Suzan L. Carmichael of Stanford University and colleagues used data from the National Birth Defects Prevention Study "to examine whether better maternal diet quality was associated with reduced risk for selected birth defects."
The data were collected in 10 states from pregnant women with estimated due dates from October 1997 through December 2005, Carmichael said.
Included in the analysis were 936 cases with neural tube defects (opening in the spinal cord or brain), 2,475 with orofacial clefts (abnormal facial development) and 6,147 controls without birth defects.
The researchers developed two diet quality indices that focused on overall diet quality based on the Mediterranean Diet and the U.S. Department of Agriculture Food Guide Pyramid.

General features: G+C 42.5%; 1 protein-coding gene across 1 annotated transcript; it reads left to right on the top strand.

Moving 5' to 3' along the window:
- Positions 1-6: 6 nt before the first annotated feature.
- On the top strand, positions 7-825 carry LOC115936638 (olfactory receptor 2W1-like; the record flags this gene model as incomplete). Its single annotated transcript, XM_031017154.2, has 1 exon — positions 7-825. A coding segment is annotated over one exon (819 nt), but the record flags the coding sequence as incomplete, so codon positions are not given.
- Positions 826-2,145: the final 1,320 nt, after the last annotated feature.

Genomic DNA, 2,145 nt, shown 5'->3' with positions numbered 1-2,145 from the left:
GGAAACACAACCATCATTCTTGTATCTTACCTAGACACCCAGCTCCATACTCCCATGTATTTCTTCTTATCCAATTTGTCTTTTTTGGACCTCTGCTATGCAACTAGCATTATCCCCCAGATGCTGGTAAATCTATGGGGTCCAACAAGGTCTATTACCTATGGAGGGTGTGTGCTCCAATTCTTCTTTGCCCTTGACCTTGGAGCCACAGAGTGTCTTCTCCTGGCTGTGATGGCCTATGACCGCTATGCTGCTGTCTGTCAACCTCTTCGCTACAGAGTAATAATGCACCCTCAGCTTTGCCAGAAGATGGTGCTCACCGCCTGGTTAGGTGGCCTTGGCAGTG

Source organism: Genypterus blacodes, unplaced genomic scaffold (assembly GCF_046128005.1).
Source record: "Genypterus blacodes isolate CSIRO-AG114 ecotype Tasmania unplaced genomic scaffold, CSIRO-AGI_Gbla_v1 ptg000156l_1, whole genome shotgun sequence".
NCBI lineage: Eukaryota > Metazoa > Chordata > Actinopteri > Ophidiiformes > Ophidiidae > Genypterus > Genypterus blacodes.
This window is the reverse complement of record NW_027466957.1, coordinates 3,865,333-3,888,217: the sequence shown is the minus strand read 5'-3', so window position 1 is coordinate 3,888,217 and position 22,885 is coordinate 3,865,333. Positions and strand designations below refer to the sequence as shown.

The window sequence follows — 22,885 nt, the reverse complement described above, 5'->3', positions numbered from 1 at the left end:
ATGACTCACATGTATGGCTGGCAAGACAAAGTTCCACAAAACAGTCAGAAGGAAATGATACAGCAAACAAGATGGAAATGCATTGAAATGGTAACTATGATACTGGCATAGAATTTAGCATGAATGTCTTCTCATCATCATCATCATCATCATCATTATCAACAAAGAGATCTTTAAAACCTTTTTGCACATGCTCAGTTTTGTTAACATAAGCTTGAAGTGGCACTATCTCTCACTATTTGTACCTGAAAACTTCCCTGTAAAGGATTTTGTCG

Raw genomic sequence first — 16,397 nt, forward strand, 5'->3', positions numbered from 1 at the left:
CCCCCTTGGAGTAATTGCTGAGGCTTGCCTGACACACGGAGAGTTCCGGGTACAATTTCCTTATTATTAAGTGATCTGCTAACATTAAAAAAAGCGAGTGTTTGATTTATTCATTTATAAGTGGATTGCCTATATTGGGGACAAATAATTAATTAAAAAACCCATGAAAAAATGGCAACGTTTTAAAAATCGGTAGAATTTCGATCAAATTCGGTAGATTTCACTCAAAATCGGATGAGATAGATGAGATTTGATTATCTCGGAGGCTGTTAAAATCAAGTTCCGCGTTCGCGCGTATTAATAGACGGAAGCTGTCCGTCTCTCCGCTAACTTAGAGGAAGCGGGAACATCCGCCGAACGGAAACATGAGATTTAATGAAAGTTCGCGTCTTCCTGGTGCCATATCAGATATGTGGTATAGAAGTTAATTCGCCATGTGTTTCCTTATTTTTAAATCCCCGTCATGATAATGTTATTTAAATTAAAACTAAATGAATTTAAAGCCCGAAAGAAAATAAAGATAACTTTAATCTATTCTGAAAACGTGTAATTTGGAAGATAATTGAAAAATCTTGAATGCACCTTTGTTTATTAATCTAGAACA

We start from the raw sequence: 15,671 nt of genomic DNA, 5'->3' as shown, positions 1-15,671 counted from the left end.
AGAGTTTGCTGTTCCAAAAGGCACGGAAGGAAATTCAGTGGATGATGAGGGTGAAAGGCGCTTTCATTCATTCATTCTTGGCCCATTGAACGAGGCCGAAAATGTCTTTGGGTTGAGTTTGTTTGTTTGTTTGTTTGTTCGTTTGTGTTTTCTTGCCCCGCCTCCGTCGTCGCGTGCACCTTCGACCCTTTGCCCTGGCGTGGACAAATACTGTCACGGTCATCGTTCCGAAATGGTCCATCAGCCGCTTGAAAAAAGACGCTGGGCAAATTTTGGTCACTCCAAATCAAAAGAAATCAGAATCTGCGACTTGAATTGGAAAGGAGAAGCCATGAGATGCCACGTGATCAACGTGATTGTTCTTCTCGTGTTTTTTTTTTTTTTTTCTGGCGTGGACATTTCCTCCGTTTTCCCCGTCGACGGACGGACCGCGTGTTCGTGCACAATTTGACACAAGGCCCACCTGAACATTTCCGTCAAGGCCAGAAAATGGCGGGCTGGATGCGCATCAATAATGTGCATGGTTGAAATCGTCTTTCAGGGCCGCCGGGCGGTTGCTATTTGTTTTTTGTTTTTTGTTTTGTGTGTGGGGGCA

"…Increasing diet quality based on either Mediterranean Diet or USDA Food Pyramid was associated with reduced risks for the birth defects studied," the study authors found.
"Based on two diet quality indices, higher maternal diet quality in the year before pregnancy was associated with lower risk for neural tube defects and orofacial clefts. These results suggest that dietary approaches could lead to further reduction in risks of major birth defects."
The study was published Online First of the Archives of Pediatrics & Adolescent Medicine.
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